Neighborhood Group Sues City over Bayview Hunters Point Biodiesel Plant

Categories: Law & Order
Biofuel.jpg
If a neighborhood group has its way, it may be a while before you see a scene such as this in San Francisco
A Bayview Hunters Point neighborhood group last week filed suit against the city planning department alleging San Francisco trampled environmental laws when it exempted a proposed biodiesel plant from having to undergo an Environmental Impact Report back in 2008.

Back in September, the city ruled that Darling International's plan to add a biodiesel facility capable of producing 7.5 million to 10 million gallons of fuel yearly to its existing rendering plant at 429 Amador Street was "categorically exempt" from review under the California Environmental Quality Act because the addition "would not result in a 10,000 square feet addition to the existing facility" and "no unusual circumstances surrounding the Project that would suggest a reasonable possibility of significant environmental effect."

Yet,a suit filed in Superior Court on March 5 by the Bayview Hunters Point Community Advocates and their lawyer, Deborah Behles of the city's Environmental Law and Justice Clinic, claims the city did not adequately consider "all aspects" of what it will take to build a biodiesel plant in the neighborhood. To wit:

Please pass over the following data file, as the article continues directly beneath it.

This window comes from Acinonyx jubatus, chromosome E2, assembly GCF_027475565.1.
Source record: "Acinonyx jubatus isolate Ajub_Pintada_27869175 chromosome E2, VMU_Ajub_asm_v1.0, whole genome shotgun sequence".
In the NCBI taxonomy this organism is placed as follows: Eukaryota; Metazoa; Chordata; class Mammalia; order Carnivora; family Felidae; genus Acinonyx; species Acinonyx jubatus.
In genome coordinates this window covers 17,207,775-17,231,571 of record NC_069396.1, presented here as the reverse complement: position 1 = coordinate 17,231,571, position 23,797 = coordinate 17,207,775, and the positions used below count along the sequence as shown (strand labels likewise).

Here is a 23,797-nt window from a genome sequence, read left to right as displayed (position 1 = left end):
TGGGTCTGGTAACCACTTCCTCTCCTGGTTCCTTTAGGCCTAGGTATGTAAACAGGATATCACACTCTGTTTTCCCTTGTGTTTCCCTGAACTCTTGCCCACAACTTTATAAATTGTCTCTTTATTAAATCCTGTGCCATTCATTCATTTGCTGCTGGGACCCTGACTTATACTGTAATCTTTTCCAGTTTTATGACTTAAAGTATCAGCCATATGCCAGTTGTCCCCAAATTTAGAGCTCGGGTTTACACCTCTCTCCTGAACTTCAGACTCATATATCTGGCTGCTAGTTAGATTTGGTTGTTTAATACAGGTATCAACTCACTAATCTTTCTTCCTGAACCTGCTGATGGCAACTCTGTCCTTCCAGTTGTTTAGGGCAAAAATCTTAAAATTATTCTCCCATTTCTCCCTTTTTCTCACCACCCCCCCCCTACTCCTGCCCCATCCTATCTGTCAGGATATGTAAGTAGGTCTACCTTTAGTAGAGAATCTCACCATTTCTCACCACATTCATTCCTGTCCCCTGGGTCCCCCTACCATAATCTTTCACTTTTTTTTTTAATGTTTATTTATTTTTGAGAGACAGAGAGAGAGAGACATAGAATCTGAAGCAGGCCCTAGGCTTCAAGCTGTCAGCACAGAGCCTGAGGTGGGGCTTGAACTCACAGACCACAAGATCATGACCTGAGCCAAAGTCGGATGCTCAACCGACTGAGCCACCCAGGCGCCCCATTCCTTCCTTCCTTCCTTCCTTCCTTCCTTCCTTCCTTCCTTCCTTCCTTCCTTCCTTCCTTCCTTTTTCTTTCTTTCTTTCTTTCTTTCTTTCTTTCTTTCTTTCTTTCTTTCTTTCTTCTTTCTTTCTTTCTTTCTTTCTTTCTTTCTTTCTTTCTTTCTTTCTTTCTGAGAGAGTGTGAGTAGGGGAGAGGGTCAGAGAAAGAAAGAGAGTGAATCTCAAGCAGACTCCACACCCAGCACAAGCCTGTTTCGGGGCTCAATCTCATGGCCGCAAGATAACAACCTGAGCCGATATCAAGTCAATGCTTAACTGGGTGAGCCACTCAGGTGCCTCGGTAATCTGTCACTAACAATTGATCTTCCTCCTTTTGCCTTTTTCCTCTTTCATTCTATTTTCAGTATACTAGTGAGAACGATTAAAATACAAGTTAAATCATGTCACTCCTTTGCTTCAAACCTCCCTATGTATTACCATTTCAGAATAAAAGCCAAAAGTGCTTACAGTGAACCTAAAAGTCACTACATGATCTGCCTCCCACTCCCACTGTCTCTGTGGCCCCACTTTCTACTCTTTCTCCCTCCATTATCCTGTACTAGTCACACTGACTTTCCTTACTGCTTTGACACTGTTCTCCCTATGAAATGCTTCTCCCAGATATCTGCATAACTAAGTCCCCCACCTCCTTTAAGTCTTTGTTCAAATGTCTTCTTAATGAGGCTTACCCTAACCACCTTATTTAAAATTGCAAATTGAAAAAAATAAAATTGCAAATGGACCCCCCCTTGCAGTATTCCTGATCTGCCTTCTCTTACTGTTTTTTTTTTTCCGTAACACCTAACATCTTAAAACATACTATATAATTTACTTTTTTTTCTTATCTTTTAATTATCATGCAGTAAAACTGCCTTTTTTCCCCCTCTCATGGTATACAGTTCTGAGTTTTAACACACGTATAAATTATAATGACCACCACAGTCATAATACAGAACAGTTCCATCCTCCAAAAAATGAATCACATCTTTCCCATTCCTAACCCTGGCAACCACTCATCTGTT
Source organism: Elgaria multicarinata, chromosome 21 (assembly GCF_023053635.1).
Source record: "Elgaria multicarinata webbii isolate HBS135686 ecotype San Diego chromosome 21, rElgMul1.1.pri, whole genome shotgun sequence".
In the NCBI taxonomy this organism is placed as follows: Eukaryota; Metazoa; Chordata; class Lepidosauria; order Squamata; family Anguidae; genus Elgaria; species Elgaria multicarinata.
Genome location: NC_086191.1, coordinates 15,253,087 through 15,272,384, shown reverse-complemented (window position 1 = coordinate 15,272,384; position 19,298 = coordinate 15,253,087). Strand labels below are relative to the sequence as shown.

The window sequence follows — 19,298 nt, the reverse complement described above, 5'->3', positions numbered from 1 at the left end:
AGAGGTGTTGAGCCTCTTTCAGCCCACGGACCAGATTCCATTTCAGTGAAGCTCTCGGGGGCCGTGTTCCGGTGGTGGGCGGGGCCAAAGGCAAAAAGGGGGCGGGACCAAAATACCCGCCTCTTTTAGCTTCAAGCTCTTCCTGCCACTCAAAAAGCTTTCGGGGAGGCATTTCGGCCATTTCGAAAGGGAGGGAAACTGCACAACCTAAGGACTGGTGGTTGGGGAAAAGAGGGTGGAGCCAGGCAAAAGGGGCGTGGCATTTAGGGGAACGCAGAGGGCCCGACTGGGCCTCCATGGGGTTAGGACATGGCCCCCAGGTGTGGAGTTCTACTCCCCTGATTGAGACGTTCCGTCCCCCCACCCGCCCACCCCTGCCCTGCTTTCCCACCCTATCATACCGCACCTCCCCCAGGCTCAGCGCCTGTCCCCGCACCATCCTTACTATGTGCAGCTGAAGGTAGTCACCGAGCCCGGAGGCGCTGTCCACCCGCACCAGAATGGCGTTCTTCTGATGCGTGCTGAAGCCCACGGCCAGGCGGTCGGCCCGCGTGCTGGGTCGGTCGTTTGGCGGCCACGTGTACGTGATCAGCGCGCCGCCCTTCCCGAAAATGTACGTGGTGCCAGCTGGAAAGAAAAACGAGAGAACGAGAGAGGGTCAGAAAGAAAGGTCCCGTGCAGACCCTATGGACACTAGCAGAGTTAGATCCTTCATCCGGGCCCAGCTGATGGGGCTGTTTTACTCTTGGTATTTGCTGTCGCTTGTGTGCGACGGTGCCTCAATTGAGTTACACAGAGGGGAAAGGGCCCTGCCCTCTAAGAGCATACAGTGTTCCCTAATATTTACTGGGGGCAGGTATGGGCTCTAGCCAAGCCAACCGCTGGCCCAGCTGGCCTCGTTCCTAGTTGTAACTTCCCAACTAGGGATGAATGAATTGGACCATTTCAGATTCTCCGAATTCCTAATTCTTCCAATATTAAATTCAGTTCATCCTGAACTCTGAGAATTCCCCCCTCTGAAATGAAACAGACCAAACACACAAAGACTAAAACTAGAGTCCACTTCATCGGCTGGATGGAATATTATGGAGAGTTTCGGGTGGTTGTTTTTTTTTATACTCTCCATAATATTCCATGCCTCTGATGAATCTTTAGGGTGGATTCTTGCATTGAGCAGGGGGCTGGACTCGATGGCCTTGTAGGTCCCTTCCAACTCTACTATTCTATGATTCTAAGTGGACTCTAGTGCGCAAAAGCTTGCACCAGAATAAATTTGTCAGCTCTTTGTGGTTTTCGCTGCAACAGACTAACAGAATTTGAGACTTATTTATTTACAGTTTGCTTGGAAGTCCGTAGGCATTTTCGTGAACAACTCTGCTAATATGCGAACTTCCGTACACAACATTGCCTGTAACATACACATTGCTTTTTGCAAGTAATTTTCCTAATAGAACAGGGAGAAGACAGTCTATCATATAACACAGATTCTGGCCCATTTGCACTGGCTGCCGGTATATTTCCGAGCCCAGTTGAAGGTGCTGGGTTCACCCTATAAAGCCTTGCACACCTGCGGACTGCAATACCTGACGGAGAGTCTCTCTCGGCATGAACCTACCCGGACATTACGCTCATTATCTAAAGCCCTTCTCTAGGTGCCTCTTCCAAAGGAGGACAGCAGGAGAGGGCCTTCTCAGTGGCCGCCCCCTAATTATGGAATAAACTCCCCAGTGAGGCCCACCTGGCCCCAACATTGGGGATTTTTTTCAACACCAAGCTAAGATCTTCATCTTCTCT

"Darling's proposed biodiesel facility will ad three to four 100,000 gallon above-ground tanks, four to five 10,000 gallon above-ground storage tanks, fat refining vessels, a methanol recovery system, a methanol recovery scrubber, a marine fueling station, and a loading system to its existing rendering plant. ... This facility will be producing, using, handling, and storing hazardous wastes that are not used in the current rendering operations such as methanol and biodiesel."

The suit further claims that the city's exemption did not take into account the proposed marine fueling station, increased boat and truck traffic, generation of "air, water, and solid wastes," or the rendering plant's history of racking up odor complaints (28 and counting, according to the lawsuit).

The plaintiffs are demanding the city to "comply with CEQA" -- that is, mandate an Environmental Impact Report -- and reimburse "costs of the suit incurred herein" and "attorney's fees ... and other and further relief as the Court deems just and proper."

You can read the full text of the suit here.

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